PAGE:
Stalker apps offer glimpse of Facebook future
The social media blogosphere has been abuzz in the past week about a new Facebook app called “Waiting Room,” the cousin of Breakup Notifier, which was recently blocked by Facebook. From Mashable:
“Here’s how it works: When you indicate interest in an unavailable Facebook friend, that person gets an e-mail notification that there is someone in his or her “WaitingRoom” (this person need not have the app installed at this point). The identity of the admirer isn’t revealed until the recipient has changed his or her Facebook status to single.”
Beyond the frivolity (and admitted creepiness) of it all, I think it’s a creative idea, and gives those of us who do this for a living a couple lessons on how to best capitalize on the Facebook platform:
1. The hidden goldmine underlying the Facebook behemoth is not the publishing platform, it’s the connections:
Facebook was created to help us better connect with one another by making our connections tangible. Once an ambiguous collection of mental links, “friends” are now commoditized, with measurable analytics like wall posts, “likes,” and shared interests. While developers have done a good job of using this dynamic within the Facebook platform itself to great success (read: Farmville), they haven’t been so great on the outside. Apps like this, regardless of actual value, remind us that the best uses of the Internet are often those that capture the best of the offline world, online.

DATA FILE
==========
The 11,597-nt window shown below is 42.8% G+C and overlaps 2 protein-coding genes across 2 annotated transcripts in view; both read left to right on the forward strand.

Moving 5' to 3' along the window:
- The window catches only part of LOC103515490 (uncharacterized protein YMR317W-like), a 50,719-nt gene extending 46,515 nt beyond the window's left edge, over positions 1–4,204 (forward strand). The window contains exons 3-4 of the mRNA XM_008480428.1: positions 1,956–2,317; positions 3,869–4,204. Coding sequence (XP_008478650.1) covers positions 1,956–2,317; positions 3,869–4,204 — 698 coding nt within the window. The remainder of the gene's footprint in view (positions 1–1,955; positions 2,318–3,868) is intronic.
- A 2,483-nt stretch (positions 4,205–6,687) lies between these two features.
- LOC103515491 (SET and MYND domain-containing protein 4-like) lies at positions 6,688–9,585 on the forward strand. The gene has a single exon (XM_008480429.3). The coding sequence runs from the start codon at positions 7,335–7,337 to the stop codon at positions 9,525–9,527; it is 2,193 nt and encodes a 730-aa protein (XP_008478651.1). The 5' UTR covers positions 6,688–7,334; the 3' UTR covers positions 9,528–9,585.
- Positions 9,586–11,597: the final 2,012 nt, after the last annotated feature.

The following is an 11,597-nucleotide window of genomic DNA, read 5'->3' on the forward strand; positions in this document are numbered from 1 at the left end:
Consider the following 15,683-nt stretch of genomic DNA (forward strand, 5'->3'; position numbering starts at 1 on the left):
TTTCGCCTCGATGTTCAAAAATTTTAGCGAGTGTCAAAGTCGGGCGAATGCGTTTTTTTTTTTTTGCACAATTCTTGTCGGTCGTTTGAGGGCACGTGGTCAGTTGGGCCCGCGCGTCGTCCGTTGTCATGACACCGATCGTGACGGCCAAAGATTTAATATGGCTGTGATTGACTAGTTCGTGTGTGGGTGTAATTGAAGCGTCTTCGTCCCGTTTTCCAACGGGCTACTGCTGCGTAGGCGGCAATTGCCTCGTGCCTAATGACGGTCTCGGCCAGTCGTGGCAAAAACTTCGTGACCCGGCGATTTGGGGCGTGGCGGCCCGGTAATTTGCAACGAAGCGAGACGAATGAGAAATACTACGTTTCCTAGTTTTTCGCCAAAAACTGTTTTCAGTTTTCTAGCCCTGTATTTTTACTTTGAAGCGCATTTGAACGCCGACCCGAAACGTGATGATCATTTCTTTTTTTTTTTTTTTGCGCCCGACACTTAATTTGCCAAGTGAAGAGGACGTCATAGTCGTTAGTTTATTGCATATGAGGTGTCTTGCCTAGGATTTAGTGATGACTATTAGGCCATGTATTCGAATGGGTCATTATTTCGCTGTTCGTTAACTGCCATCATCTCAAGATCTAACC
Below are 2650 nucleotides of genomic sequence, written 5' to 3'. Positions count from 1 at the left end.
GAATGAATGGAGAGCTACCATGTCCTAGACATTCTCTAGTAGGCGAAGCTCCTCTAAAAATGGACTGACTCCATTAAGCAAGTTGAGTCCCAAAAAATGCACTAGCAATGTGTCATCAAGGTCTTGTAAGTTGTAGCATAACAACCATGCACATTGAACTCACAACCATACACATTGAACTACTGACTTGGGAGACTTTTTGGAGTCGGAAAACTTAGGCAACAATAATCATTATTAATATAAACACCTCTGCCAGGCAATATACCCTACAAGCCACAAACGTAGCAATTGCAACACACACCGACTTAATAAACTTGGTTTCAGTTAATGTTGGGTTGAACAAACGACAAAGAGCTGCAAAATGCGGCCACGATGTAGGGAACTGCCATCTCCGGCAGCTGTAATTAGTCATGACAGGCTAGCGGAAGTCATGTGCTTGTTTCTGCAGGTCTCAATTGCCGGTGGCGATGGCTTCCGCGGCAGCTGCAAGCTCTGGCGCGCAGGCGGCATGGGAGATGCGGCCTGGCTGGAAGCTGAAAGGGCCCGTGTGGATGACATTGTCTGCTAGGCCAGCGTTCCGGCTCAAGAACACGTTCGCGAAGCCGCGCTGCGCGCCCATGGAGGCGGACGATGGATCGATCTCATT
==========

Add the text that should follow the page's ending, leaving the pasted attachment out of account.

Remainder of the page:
Developers should follow the example of Facebook’s “Like” button in striving to find creative ways to extend Facebook’s functionality outside of the walled garden. Specifically, within the Facebook TOS, developers could benefit by more creatively using Facebook’s email permissions with the existing data available.
2. The amount of data currently possessed by Facebook is staggering:
Forget Match.com or eHarmony, it’s likely that Facebook currently holds the largest database of relationship data anywhere. Replace “relationships” with political views, favorite sports team, or attendance at an event, and you can get a good idea of the type of data we’re talking about.
The average FB user is connected to 80 pages, has 130 friends, sends eight friend requests a month, and creates three pieces of content a day. And, it’s not overselling to say that this user “lives” her life on Facebook–she spends almost an hour a day logged in (50% of users are logged in at any given time). Through both implicit and explicit information, Facebook literally knows more about her than, perhaps, even her closest friends.
With this data, a robust API and boundless imagination, developers have a canvas to draw on of which they’ve only occupied a fraction. This is the largest collection of data ever assembled in the history of the world. Shouldn’t we be really using it?